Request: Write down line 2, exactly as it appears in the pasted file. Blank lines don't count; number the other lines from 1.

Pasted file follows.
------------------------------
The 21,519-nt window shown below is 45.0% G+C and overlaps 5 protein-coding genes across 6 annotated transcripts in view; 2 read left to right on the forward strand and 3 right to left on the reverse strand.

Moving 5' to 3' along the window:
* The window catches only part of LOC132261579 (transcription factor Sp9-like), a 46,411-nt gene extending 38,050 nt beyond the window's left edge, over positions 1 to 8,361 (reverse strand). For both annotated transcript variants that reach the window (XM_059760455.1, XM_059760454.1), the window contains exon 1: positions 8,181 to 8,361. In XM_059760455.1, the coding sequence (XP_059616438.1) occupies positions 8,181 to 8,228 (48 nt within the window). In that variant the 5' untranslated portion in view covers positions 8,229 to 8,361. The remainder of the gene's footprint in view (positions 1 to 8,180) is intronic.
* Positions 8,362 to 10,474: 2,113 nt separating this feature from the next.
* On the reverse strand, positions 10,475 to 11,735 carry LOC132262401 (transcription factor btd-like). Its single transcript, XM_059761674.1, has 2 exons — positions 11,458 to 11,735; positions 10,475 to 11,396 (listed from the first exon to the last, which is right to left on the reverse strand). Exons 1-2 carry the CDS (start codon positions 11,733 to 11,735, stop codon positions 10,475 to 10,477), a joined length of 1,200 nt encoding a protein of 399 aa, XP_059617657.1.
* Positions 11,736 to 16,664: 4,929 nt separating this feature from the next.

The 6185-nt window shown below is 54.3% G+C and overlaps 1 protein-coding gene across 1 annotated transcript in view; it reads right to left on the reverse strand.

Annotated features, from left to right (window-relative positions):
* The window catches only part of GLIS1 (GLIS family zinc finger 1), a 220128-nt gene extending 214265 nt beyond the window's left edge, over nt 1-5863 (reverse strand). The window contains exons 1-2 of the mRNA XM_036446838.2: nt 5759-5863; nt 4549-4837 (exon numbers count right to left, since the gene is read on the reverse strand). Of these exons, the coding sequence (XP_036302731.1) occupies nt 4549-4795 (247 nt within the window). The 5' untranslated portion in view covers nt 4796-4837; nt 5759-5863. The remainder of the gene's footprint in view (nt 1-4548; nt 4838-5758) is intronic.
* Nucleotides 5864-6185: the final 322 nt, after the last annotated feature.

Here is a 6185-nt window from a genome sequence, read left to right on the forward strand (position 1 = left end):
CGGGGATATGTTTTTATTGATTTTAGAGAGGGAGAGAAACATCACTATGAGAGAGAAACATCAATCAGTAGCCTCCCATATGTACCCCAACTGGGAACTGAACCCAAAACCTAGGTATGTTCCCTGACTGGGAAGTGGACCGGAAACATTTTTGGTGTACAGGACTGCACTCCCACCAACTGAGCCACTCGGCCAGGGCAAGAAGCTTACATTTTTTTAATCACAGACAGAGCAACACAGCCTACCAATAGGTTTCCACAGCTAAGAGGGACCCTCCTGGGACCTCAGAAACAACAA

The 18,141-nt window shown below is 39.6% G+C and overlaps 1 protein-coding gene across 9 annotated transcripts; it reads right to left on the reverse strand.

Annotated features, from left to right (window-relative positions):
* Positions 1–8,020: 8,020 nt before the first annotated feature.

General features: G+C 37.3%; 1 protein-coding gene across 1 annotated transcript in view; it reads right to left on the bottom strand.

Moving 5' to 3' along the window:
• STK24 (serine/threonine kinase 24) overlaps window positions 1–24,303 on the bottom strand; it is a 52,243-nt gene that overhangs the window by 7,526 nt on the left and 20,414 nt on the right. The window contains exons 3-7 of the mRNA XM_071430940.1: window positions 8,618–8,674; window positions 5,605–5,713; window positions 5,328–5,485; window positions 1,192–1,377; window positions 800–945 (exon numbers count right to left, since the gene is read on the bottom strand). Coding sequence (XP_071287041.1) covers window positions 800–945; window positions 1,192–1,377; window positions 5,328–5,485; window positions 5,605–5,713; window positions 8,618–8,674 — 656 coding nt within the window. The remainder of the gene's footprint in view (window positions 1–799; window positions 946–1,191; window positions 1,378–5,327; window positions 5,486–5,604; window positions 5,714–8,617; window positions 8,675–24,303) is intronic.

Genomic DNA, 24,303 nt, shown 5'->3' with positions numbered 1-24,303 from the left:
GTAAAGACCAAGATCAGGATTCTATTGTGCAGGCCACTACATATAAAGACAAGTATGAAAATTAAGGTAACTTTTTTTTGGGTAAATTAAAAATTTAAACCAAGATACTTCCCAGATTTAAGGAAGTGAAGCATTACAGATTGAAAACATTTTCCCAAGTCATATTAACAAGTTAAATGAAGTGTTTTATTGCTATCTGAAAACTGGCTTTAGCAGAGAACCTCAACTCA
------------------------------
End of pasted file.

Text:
Moving 5' to 3' along the window: